Add to that there's a risk taking updates on consumer devices because they frequently alter, reduce or break functionality. Think "Other O/S" or Cinavia on the PS3. Right now, my LG TV works great with my PS3 media player and wants an update. I've blocked it. Release notes don't tell all and Google's not very good at negative verification. SInce there's really no back out plan for most of these devices, I only update if I know it's needed for something I want.
People should stop using birth dates and social security numbers for security or identification purposes. We should use smart cards and public keys for identification, both for government services and financial transactions.
Yes, but the only real practical way to do this is tie the key to biometric information such that when that private key or the signing authority get's compromised, you can get a new key by a) being alive and b) matching the biometric data. It should work at least until we can start duplicating people. Of course, if you tried to suggest such a thing in earnest, you'd be bombarded left and right by the civil libertarians and the religious wingnuts, government intrusion or mark of the beast , take your pick. Personally, I am the former and hare the idea although I know it's the only way.
MySQL is simply easier to use and administer. Postgres has a sharper learning curve. This made MySQL the go-to for shared web hosting (back before you could have a VPS for pocket change) and so it's what everyone ended up using for anything web related.
That's true but it was also at the time much faster because it lacked support for most of the features expected in a modern relational database.like foreign keys, triggers, procedural languages, and complex data types..It was more or less the programmer's job to manage consistency but it ran like greased lightning.. Many new to the web and programming for that fact embraced the simplicity you point out and the perceived advantage in speed because they didn't understand the need for the relative advance features Postgres provided, which today are even more numerous.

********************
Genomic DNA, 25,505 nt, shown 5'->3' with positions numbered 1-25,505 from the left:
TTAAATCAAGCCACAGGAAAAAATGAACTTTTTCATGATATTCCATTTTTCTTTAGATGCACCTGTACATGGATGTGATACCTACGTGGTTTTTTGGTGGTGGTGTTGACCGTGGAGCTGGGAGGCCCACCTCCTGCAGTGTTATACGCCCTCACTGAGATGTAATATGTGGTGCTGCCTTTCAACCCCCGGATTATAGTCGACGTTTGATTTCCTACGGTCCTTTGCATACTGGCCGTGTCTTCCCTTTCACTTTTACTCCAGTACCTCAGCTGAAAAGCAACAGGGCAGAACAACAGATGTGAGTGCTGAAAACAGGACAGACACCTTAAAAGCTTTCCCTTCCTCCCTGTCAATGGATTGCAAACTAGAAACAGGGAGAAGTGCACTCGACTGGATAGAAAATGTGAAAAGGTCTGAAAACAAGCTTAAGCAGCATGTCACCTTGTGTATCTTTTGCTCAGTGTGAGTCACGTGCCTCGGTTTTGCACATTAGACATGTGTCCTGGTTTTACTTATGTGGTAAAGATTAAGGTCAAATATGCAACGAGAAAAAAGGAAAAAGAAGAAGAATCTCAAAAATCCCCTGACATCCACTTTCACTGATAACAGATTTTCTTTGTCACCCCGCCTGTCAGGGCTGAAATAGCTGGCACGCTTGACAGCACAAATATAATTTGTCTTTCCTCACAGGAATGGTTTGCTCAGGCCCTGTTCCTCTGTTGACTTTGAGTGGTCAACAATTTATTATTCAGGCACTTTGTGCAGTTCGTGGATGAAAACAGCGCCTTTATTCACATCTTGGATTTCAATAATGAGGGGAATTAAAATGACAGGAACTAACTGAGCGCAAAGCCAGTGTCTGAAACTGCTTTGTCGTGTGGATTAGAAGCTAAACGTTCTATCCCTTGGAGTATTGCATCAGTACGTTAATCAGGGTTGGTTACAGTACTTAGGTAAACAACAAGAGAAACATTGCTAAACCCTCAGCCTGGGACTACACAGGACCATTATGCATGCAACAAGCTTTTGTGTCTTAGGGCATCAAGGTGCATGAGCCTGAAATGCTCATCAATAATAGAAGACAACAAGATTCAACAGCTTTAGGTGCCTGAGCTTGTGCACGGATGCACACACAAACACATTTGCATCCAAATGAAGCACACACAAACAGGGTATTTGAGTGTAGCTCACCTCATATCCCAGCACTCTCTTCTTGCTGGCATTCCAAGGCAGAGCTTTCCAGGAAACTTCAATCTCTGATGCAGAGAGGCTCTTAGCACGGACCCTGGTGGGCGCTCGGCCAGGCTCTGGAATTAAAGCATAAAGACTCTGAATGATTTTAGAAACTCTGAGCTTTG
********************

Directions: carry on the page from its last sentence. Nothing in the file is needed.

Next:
At least for me, the killer feature of PostgreSQL is its procedure language PL/pgSQL..
And please add if that's not enough for you, you can also write your triggers and functions in Python, Perl and Tcl Too.
Lance Weaver is the Chief Technology Officer for Cloud at GE Corporate.
"This interconnection oriented architecture means we contract with colocation facilities where we can place our inspection tools and GE services into dense meeting areas of the multi-cloud environment. These are places where you find many cloud providers under one roof and we can place our services, inspection and data sets within them to obtain cloud agnostic, high speed adjacency."
"Another factor in making our journey to public cloud successful is our self-service (or what I call opt-in) approach, which allows business units to choose the services they wish to consume. People will naturally gravitate to high value, frictionless services"
"Running inside a public cloud environment, you're able to consume unlimited capacity as needed. Today, we scale up and down thousands of times in a day while we handle peak loads or run experiments."
You are abhorrent. Criminal. You are more than extremists. You are more than a hate group. You operate much more like terrorists and you should be recognized as such. You are terrorists that hide your identities beneath sheets and infiltrate society on every level
Are they talking about themselves or the KKK ?
The absence of labels [in ECL] is probably a good thing. -- T. Cheatham